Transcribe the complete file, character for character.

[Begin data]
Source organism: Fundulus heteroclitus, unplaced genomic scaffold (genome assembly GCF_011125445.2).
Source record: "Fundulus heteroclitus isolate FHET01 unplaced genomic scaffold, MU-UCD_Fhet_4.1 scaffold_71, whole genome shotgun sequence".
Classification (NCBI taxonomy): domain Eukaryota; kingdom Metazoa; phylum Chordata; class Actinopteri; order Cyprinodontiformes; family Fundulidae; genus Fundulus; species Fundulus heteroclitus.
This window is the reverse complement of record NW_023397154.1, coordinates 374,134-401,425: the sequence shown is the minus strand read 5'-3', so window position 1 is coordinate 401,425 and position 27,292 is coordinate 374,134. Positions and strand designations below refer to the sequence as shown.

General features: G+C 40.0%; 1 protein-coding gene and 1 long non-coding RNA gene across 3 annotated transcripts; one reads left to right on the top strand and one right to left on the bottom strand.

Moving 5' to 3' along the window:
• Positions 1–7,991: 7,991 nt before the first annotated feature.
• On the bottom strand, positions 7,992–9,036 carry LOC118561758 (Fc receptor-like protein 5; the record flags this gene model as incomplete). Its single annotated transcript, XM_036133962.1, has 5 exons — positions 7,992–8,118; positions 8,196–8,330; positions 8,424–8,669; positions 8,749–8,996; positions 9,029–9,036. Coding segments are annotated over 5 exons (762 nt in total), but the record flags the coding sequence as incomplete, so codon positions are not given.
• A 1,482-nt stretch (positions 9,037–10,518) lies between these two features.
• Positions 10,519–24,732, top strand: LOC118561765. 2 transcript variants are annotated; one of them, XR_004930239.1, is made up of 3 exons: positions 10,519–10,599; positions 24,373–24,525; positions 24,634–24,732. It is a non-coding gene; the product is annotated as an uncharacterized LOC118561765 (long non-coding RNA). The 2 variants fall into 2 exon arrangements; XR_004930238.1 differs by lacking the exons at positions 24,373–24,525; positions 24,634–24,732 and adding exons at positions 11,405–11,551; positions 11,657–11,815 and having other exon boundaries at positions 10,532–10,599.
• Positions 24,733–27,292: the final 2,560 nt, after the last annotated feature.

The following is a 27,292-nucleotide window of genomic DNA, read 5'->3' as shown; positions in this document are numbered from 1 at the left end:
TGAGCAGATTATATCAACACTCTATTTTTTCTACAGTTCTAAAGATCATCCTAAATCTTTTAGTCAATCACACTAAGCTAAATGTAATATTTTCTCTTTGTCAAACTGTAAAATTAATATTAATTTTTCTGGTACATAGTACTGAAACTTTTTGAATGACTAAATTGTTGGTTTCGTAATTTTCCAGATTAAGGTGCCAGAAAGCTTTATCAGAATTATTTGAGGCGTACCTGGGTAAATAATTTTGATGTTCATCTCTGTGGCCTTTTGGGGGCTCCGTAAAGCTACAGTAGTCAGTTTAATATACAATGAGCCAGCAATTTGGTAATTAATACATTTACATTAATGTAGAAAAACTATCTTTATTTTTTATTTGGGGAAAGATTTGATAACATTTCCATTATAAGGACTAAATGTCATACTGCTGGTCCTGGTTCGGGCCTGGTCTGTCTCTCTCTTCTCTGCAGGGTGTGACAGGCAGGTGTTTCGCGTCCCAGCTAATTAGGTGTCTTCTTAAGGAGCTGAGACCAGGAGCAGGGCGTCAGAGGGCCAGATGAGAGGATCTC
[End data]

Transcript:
Source organism: Fundulus heteroclitus, unplaced genomic scaffold (genome assembly GCF_011125445.2).
Source record: "Fundulus heteroclitus isolate FHET01 unplaced genomic scaffold, MU-UCD_Fhet_4.1 scaffold_71, whole genome shotgun sequence".
Classification (NCBI taxonomy): domain Eukaryota; kingdom Metazoa; phylum Chordata; class Actinopteri; order Cyprinodontiformes; family Fundulidae; genus Fundulus; species Fundulus heteroclitus.
This window is the reverse complement of record NW_023397154.1, coordinates 374,134-401,425: the sequence shown is the minus strand read 5'-3', so window position 1 is coordinate 401,425 and position 27,292 is coordinate 374,134. Positions and strand designations below refer to the sequence as shown.

General features: G+C 40.0%; 1 protein-coding gene and 1 long non-coding RNA gene across 3 annotated transcripts; one reads left to right on the top strand and one right to left on the bottom strand.

Moving 5' to 3' along the window:
• Positions 1–7,991: 7,991 nt before the first annotated feature.
• On the bottom strand, positions 7,992–9,036 carry LOC118561758 (Fc receptor-like protein 5; the record flags this gene model as incomplete). Its single annotated transcript, XM_036133962.1, has 5 exons — positions 7,992–8,118; positions 8,196–8,330; positions 8,424–8,669; positions 8,749–8,996; positions 9,029–9,036. Coding segments are annotated over 5 exons (762 nt in total), but the record flags the coding sequence as incomplete, so codon positions are not given.
• A 1,482-nt stretch (positions 9,037–10,518) lies between these two features.
• Positions 10,519–24,732, top strand: LOC118561765. 2 transcript variants are annotated; one of them, XR_004930239.1, is made up of 3 exons: positions 10,519–10,599; positions 24,373–24,525; positions 24,634–24,732. It is a non-coding gene; the product is annotated as an uncharacterized LOC118561765 (long non-coding RNA). The 2 variants fall into 2 exon arrangements; XR_004930238.1 differs by lacking the exons at positions 24,373–24,525; positions 24,634–24,732 and adding exons at positions 11,405–11,551; positions 11,657–11,815 and having other exon boundaries at positions 10,532–10,599.
• Positions 24,733–27,292: the final 2,560 nt, after the last annotated feature.

The following is a 27,292-nucleotide window of genomic DNA, read 5'->3' as shown; positions in this document are numbered from 1 at the left end:
TGAGCAGATTATATCAACACTCTATTTTTTCTACAGTTCTAAAGATCATCCTAAATCTTTTAGTCAATCACACTAAGCTAAATGTAATATTTTCTCTTTGTCAAACTGTAAAATTAATATTAATTTTTCTGGTACATAGTACTGAAACTTTTTGAATGACTAAATTGTTGGTTTCGTAATTTTCCAGATTAAGGTGCCAGAAAGCTTTATCAGAATTATTTGAGGCGTACCTGGGTAAATAATTTTGATGTTCATCTCTGTGGCCTTTTGGGGGCTCCGTAAAGCTACAGTAGTCAGTTTAATATACAATGAGCCAGCAATTTGGTAATTAATACATTTACATTAATGTAGAAAAACTATCTTTATTTTTTATTTGGGGAAAGATTTGATAACATTTCCATTATAAGGACTAAATGTCATACTGCTGGTCCTGGTTCGGGCCTGGTCTGTCTCTCTCTTCTCTGCAGGGTGTGACAGGCAGGTGTTTCGCGTCCCAGCTAATTAGGTGTCTTCTTAAGGAGCTGAGACCAGGAGCAGGGCGTCAGAGGGCCAGATGAGAGGATCTC